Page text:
• Increasing the specialized neurological workforce
  • Public education, engagement and advocacy

“To improve access to neurological care for our population, we need to increase training and increase the number of neurologists,” said Dr. Charway-Felli, “but we also need to involve every single link in the chain of brain health, from the individual all the way to organizations, governments and policy makers. We're able to do this through inter-regional collaboration.”

Dr. Charway-Felli emphasized that neurologists who leave the country for training are less likely to come back to work in their home countries than neurologists trained in Africa. One of the main goals of inter-regional collaboration is to establish training programs that will keep new neurologists working in their home countries where the need for care is greatest. This is one mission of the World Federation of Neurology-accredited training centers currently operating in Dakar, Senegal; Rabat, Morocco; Cairo, Egypt; and Cape Town, South Africa.

Additionally, Dr. Charway-Felli called for expanding dedicated disease training for primary healthcare providers, non-neurologists and healthcare personnel on conditions that disproportionately impact low and middle-income countries where specialized neurology care is unavailable. Some of these conditions include headache, stroke, dementia, epilepsy, and inflammatory and autoimmune disorders.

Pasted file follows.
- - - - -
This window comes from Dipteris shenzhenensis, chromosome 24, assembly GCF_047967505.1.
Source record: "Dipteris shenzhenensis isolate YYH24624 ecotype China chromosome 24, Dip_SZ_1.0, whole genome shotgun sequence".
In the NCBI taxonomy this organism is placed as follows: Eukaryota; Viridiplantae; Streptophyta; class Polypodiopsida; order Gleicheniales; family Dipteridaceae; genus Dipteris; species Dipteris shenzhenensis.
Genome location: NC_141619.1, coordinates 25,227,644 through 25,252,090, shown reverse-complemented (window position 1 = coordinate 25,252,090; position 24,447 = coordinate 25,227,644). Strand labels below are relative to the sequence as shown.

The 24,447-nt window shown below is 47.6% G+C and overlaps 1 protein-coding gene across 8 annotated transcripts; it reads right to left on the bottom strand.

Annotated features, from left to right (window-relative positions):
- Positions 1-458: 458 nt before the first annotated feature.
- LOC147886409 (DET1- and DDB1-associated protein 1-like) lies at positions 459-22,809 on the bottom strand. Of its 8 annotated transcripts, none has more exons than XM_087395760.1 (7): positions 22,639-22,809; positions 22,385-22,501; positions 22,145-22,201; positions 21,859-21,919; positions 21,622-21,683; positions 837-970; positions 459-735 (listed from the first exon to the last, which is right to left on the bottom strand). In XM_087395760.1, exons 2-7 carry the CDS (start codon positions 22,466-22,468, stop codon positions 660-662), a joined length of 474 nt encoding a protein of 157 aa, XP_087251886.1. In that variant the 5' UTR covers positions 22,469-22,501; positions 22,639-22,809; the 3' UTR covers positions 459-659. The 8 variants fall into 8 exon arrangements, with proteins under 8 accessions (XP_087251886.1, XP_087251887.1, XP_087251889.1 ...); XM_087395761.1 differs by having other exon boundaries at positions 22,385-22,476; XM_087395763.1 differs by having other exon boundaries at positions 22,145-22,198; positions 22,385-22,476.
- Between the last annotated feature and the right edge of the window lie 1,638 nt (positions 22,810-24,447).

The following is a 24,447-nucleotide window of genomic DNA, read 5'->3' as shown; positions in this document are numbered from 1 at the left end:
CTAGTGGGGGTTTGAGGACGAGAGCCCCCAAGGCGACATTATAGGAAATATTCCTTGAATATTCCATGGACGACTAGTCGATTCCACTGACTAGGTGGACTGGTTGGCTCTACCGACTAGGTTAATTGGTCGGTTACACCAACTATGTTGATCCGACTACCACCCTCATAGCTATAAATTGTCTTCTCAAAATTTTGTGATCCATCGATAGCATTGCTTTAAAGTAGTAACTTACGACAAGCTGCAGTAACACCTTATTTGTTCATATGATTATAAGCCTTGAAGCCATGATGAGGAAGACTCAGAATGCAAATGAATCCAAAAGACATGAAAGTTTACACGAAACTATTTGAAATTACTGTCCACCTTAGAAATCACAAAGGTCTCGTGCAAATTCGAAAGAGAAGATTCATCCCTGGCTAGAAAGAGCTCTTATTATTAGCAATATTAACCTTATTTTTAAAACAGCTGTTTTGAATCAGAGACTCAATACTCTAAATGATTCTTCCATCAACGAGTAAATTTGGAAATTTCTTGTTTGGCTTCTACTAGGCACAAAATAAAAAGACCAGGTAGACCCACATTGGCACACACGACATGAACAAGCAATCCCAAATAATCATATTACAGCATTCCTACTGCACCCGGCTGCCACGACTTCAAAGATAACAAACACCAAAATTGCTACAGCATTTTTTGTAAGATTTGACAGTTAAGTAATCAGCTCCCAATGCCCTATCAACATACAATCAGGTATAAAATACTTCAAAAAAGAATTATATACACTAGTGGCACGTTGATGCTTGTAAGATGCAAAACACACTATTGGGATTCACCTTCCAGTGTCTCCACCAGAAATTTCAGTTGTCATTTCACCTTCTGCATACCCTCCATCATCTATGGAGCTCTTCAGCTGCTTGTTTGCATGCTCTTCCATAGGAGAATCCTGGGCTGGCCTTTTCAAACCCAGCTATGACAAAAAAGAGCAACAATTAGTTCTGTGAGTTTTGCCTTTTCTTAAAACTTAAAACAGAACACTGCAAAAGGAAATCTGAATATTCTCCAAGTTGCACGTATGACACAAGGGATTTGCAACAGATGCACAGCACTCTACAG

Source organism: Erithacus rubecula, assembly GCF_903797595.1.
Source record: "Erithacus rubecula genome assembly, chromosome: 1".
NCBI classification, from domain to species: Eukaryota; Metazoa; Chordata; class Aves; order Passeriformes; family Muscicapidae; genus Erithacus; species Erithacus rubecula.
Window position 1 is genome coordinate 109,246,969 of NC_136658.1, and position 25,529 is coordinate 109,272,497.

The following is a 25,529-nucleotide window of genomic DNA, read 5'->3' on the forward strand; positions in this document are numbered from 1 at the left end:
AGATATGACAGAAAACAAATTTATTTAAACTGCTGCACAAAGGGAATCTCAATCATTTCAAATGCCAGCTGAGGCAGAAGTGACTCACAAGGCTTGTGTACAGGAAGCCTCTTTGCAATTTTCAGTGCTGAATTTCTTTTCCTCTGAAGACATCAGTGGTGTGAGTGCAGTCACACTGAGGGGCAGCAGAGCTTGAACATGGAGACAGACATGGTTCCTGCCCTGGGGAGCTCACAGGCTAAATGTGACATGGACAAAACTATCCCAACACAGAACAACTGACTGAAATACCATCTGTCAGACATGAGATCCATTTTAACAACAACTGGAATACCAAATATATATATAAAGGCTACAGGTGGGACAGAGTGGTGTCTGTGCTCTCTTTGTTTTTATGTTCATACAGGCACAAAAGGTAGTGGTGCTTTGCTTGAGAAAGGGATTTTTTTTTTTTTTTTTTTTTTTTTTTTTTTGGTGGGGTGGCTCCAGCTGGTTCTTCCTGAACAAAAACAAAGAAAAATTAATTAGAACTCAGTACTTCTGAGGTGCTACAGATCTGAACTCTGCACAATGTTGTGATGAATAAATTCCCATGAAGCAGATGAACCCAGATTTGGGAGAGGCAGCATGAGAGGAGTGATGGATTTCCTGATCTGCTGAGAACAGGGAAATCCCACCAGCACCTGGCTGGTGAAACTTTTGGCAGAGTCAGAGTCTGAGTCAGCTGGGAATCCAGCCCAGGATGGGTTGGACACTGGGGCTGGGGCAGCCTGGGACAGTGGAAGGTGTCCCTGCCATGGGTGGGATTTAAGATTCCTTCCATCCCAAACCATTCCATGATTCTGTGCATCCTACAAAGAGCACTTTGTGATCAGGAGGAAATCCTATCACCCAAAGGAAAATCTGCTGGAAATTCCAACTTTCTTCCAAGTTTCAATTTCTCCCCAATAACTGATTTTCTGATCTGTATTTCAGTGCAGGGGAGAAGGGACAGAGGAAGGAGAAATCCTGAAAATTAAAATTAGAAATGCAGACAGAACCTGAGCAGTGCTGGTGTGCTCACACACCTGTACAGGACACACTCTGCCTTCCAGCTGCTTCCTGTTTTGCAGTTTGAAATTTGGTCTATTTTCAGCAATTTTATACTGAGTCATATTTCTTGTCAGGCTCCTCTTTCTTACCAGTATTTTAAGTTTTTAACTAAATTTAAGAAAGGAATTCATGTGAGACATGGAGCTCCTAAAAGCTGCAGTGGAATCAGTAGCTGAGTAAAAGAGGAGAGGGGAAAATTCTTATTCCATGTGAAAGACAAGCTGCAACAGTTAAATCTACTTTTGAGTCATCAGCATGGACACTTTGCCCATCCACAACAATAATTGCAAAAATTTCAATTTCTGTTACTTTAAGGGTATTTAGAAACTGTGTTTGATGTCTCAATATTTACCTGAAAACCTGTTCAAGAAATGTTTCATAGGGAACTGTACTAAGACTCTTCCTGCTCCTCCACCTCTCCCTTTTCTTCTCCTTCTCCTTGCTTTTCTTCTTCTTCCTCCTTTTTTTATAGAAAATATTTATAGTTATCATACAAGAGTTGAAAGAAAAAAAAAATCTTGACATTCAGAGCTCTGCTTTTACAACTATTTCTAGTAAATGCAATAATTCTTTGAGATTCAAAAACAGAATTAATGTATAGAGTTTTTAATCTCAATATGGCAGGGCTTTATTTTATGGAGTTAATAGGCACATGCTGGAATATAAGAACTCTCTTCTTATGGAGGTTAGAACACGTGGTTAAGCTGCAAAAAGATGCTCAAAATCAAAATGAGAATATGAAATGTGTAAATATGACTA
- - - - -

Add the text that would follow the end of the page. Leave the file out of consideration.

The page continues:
“The most important person in the path of the individual seeking neurological care is the primary healthcare provider. We need to train them to recognize neurological disorders early—not when it is too late, when we are unable to have any significant impact on an individual's life. Early recognition is key, and primary healthcare providers are best placed for early recognition. So we cannot move forward without moving with them.”

Visit to learn more about Dr. Charway-Felli and all the featured research at this year’s WCN.

About the World Congress of Neurology

The World Federation of Neurology’s World Congress of Neurology brings together leading neuroscientists and public health experts to turn research into action and emphasize the importance of brain health across the globe. The 26th biennial conference was held in Montreal from October 15 to 19, 2023, and was co-hosted by the Canadian Neurological Society (CNS). 

About the World Federation of Neurology 

With support from its 124 national Member Societies, the World Federation of Neurology fosters quality neurology and brain health worldwide by promoting neurological education and training, emphasizing under-resourced areas of the world. As a non-state actor in official relations, WFN supports the World Health Organization (WHO) efforts to give everyone an equal chance to live a healthy life. With Member Societies around the globe, WFN unites the world’s neurologists to ensure quality neurology and advocate for people to have better brain health. Learn more about the World Federation of Neurology at

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Ryan Pollock, Yakkety Yak